My sympathies in the stand-off between umpires and the Pakistani team at the Oval are with Inzamam-ul Haq. There have been many people, including some former Pakistan players and captains, saying that he was wrong in forfeiting the match. But given the way the drama unfolded, I would have refused to carry on unless umpire Darrell Hair told me who the bowler was who had tampered with the ball.
Cricket's biggest crisis since match-fixing actually need never have been had some of the people involved in it been less egoistic and more far-sighted. I still cannot fathom why with so many influential people present at the match, including the umpires, the captains, the match referee, the PCB chief, matters came to such a pass that Pakistan forfeited a Test match.
In my opinion, what happened is a travesty of the game. Going by the book is one thing; looking at the bigger picture and spirit of the game quite another. That is where umpire Darrell Hair's approach was flawed. He not only had to believe, but also had to show that the game was paramount bigger than the players, Inzamam-ul-Haq and himself.
I'm afraid the big Aussie made a hash of it with his stand-offish approach. In this day and age when technology is available at the click of a mouse, I see no reason why Hair did not use it to his advantage. In fact, had he referred that matter to the third umpire or the match referee, the issue could have been settled within minutes for all that was needed was for somebody to check if any footage of ball-tampering was available.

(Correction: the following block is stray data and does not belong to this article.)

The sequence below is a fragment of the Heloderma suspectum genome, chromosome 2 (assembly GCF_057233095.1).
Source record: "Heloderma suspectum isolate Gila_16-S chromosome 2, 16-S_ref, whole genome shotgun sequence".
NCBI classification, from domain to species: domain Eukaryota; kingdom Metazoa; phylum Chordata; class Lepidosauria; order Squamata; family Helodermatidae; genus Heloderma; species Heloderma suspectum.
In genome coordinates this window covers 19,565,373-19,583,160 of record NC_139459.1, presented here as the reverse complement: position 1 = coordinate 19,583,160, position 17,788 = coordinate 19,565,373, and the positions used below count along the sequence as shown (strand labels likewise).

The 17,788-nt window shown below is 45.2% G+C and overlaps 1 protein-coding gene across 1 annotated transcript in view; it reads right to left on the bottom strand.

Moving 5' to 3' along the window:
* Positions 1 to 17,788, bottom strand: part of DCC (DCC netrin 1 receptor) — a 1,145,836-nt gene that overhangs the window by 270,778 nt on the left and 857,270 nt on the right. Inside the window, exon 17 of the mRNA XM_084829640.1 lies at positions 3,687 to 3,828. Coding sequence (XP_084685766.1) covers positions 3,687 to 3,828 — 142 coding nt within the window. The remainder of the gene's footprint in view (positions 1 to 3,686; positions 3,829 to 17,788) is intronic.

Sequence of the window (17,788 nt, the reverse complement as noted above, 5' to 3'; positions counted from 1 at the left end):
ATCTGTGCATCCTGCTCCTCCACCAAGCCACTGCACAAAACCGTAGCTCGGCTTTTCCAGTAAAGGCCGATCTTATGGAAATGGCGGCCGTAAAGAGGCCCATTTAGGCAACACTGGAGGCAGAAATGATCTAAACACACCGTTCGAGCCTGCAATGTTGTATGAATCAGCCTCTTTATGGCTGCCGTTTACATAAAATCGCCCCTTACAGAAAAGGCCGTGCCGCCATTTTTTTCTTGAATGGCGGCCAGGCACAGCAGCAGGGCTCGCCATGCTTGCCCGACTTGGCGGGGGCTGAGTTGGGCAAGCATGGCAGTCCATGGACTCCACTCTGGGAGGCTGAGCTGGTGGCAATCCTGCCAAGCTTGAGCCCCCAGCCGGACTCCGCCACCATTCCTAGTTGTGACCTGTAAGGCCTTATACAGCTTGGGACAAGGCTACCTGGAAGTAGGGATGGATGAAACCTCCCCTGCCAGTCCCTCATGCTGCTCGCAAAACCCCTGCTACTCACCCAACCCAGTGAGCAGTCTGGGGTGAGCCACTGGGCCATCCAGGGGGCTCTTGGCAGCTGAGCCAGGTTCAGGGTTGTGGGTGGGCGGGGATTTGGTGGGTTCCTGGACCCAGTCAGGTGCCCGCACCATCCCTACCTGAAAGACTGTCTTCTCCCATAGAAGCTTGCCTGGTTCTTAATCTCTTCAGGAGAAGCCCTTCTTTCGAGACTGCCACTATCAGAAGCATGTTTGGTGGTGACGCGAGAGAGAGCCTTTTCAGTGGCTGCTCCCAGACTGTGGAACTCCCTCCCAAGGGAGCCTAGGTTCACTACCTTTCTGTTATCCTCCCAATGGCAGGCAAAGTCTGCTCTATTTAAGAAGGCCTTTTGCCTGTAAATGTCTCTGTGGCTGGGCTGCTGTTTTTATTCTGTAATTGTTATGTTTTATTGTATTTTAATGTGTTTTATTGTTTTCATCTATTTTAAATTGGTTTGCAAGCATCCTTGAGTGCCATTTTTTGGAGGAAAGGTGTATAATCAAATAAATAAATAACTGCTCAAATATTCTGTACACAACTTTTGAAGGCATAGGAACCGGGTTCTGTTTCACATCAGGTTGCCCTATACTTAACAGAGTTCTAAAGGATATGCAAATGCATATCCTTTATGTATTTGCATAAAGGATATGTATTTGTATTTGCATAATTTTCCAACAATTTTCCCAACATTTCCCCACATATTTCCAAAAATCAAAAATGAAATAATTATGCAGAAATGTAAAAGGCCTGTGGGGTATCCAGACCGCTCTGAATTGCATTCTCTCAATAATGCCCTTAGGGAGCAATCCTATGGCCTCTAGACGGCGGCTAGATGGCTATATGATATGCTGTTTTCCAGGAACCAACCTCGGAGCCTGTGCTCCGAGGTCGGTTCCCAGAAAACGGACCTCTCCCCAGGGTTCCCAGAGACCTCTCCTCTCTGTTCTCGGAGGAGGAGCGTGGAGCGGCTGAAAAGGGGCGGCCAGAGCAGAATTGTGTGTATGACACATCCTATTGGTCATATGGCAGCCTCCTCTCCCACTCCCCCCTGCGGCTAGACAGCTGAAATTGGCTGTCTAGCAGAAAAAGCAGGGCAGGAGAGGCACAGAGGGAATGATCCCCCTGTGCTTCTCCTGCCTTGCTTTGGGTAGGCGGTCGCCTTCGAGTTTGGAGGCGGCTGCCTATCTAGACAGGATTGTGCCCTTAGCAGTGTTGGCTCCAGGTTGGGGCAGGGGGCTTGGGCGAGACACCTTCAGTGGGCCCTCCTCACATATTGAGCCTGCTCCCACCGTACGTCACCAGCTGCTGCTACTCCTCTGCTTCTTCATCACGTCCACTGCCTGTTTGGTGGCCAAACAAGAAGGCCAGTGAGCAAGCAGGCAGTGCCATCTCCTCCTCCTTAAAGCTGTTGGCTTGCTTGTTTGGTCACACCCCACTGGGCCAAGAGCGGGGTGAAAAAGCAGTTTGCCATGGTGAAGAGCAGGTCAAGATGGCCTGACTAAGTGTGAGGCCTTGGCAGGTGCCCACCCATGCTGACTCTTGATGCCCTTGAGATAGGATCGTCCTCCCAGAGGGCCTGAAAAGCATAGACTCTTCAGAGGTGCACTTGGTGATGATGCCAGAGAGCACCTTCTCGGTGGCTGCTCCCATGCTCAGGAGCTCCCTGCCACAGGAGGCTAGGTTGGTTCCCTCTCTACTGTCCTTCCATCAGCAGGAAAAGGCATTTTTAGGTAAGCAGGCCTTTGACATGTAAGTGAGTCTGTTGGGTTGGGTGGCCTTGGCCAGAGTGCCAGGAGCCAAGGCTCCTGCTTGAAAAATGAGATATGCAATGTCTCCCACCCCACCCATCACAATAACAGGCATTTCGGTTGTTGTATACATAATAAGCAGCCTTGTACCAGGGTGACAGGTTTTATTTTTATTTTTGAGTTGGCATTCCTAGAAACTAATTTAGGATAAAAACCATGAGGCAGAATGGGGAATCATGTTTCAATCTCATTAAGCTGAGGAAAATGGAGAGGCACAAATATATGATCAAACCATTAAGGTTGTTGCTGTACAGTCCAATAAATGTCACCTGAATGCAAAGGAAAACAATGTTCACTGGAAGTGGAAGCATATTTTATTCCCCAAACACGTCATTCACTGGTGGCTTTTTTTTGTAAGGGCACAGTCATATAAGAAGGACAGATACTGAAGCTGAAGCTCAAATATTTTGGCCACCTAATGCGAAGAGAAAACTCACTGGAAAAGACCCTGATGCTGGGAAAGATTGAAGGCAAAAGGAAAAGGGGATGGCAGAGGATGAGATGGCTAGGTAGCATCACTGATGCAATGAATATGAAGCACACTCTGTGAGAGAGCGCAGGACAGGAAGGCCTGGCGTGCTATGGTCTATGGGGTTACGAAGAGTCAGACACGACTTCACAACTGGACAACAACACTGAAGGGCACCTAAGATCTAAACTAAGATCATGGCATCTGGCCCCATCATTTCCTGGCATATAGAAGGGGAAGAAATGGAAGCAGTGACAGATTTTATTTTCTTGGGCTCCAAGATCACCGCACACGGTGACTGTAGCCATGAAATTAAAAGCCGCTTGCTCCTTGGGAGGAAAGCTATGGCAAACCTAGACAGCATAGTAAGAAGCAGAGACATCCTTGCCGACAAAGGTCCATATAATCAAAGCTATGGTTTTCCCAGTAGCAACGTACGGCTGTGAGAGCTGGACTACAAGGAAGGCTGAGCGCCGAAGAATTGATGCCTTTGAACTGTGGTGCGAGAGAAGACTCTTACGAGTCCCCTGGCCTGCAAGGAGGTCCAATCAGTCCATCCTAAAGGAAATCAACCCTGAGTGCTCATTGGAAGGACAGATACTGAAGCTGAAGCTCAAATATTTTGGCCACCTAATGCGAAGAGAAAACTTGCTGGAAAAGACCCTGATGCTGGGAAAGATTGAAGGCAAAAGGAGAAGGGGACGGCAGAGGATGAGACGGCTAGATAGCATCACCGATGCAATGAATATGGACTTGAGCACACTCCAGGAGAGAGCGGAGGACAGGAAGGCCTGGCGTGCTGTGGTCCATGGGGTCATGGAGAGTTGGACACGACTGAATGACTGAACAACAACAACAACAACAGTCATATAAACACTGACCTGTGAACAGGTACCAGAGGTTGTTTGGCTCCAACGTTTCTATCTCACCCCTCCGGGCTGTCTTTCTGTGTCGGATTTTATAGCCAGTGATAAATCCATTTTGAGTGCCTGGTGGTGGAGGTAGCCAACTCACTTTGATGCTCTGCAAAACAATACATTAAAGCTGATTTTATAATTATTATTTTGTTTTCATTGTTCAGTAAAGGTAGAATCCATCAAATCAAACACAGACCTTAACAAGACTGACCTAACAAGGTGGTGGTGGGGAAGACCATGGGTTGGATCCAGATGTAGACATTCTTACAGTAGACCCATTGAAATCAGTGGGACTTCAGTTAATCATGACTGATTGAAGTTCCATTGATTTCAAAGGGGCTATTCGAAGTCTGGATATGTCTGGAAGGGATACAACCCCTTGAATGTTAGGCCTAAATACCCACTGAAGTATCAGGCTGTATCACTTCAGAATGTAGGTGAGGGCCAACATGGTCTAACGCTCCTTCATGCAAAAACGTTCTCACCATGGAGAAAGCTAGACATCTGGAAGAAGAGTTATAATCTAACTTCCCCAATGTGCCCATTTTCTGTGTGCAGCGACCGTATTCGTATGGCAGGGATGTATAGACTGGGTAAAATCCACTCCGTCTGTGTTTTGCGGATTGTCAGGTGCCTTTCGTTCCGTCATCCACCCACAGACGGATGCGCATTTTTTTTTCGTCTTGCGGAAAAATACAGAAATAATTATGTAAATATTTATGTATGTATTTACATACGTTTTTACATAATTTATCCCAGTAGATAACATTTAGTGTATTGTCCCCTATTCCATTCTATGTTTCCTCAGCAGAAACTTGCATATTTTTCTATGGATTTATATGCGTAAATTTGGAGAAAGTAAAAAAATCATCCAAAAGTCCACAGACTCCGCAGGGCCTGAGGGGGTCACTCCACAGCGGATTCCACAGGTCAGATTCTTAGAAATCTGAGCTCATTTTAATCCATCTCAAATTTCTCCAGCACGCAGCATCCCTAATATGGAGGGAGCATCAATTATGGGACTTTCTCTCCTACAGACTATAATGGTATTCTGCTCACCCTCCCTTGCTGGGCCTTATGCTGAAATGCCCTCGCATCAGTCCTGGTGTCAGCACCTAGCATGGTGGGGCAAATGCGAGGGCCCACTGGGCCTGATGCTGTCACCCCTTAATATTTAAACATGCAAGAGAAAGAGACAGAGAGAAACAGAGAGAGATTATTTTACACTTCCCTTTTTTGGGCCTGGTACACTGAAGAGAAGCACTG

It was apparent that without any proof, Hair was skating on thin ice. Thereafter, his ego and stubborn personality took over, complicating the matter to a degree from where it became extremely difficult to come back. By contrast, Inzamam was humble and stayed calm. This is where I believe the match referee, Mike Procter, should have stepped in, because it was rapidly becoming one man's whims against the conduct of the game.
I know of a few umpires in my time who would have handled the situation differently. Dicky Bird, David Shepherd, M Gothoskar, to name only three, were wonderful influences in the middle simply because they were primarily interested in ensuring that a game was played out completely. Of course, it was a difficult situation for Hair. But if umpires are unable to resolve such crises, they would not be needed.
Yet, I am surprised that Procter, with years of experience as player, coach, manager and referee, played such a passive role in defusing the crisis. Anybody could not see that every minute's delay was only worsening the situation.
As the supreme representative of the ICC, Procter should have stepped in as soon as he saw the bristling Hair penalize Pakistan five runs. In fact, he should have pulled up both Hair and Inzamam at teatime and had a serious dialogue which clearly suggested that whatever the problem, egos had to be buried and the show had to carry on.
This has been a sad and wholly unnecessary controversy, which has only maligned the name of cricket. With Hair coming out as he has in the past few days, clearly there are dimensions to the issue which were not apparent on the fourth day of the Oval Test.
I can't see Hair having any leg to stand on after this, which means the ICC is like to review his appointment in the Elite Panel soon. But the damage caused to the game may take a long while to remedy.